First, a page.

Casali, N., Nikolayevskyy, V., Balabanova, Y., Harris, S. R., Ignatyeva, O., Kontsevaya, I., et al. (2014). Evolution and transmission of drug-resistant tuberculosis in a Russian population. Nat. Genet. 46, 279–286. doi: 10.1038/ng.2878
Casali, N., Nikolayevskyy, V., Balabanova, Y., Ignatyeva, O., Kontsevaya, I., Harris, S. R., et al. (2012). Microevolution of extensively drug-resistant tuberculosis in Russia. Genome Res. 22, 735–745. doi: 10.1101/gr.128678.111
Chihota, V. N., Niehaus, A., Streicher, E. M., Wang, X., Sampson, S. L., Mason, P., et al. (2018). Geospatial distribution of Mycobacterium tuberculosis genotypes in Africa. PLoS ONE 13:e0200632. doi: 10.1371/journal.pone.0200632
Coll, F., McNerney, R., Guerra-Assunção, J. A., Glynn, J. R., Perdigão, J., Viveiros, M., et al. (2014). A robust SNP barcode for typing Mycobacterium tuberculosis complex strains. Nat. Commun. 5:4812. doi: 10.1038/ncomms5812
Comas, I., Chakravartti, J., Small, P. M., Galagan, J., Niemann, S., Kremer, K., et al. (2010). Human T cell epitopes of Mycobacterium tuberculosis are evolutionarily hyperconserved. Nat. Genet. 42, 498–503. doi: 10.1038/ng.590
Comas, I., Coscolla, M., Luo, T., Borrell, S., Holt, K. E., Kato-Maeda, M., et al. (2013). Out-of-Africa migration and Neolithic coexpansion of Mycobacterium tuberculosis with modern humans. Nat. Genet. 45, 1176–1182. doi: 10.1038/ng.2744
Comas, I., Hailu, E., Kiros, T., Bekele, S., Mekonnen, W., Gumi, B., et al. (2015). Population genomics of Mycobacterium tuberculosis in ethiopia contradicts the Virgin soil hypothesis for human tuberculosis in Sub-Saharan Africa. Curr. Biol. 25, 3260–3266. doi: 10.1016/j.cub.2015.10.061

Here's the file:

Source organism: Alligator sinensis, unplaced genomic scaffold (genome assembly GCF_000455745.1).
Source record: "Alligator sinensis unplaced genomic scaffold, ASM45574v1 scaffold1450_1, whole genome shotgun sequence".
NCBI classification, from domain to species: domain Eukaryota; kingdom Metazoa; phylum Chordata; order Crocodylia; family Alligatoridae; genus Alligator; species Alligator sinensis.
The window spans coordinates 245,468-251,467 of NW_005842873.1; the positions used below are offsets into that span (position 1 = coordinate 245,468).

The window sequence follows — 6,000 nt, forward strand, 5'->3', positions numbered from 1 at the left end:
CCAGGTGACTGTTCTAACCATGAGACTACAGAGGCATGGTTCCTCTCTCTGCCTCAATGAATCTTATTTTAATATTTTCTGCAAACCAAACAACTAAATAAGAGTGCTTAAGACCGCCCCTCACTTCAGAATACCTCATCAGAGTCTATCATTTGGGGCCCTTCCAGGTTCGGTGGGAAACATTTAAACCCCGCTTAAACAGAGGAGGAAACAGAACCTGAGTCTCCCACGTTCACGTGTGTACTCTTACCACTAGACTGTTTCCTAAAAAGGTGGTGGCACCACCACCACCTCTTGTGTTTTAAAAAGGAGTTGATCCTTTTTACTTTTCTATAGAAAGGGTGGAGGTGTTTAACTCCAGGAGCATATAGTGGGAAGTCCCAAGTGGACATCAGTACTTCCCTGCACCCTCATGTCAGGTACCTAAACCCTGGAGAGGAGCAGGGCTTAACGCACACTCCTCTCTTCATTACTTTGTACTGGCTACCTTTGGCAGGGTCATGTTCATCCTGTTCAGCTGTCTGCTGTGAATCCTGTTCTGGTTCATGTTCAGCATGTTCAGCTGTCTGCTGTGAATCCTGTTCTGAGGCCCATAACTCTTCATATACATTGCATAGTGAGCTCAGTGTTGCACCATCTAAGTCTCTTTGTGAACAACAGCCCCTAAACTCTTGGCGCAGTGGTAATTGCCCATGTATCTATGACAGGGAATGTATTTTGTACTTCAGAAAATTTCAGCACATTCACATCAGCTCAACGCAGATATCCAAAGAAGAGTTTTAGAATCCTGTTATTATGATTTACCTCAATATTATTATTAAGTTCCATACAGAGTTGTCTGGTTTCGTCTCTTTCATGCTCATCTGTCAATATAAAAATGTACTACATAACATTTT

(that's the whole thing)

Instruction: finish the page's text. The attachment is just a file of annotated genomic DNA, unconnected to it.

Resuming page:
Cowley, D., Govender, D., February, B., Wolfe, M., Steyn, L., Evans, J., et al. (2008). Recent and rapid emergence of w-beijing strains of Mycobacterium tuberculosis in Cape Town, South Africa. Clin. Infect. Dis. 47, 1252–1259. doi: 10.1086/592575
de Jong, B. C., Hill, P. C., Aiken, A., Awine, T., Antonio, M., Adetifa, I. M., et al. (2008). Progression to active tuberculosis, but not transmission, varies by Mycobacterium tuberculosis lineage in The Gambia. J. Infect. Dis. 198, 1037–1043. doi: 10.1086/591504
Eldholm, V., Pettersson, J. H., Brynildsrud, O. B., Kitchen, A., Rasmussen, E. M., Lillebaek, T., et al. (2016). Armed conflict and population displacement as drivers of the evolution and dispersal of Mycobacterium tuberculosis. Proc. Natl Acad. Sci. 113, 13881–13886. doi: 10.1073/pnas.1611283113
Fenner, L., Egger, M., Bodmer, T., Furrer, H., Ballif, M., Battegay, M., et al. (2013). HIV infection disrupts the sympatric host–pathogen relationship in human tuberculosis. PLoS Genetics. 9:e1003318. doi: 10.1371/journal.pgen.1003318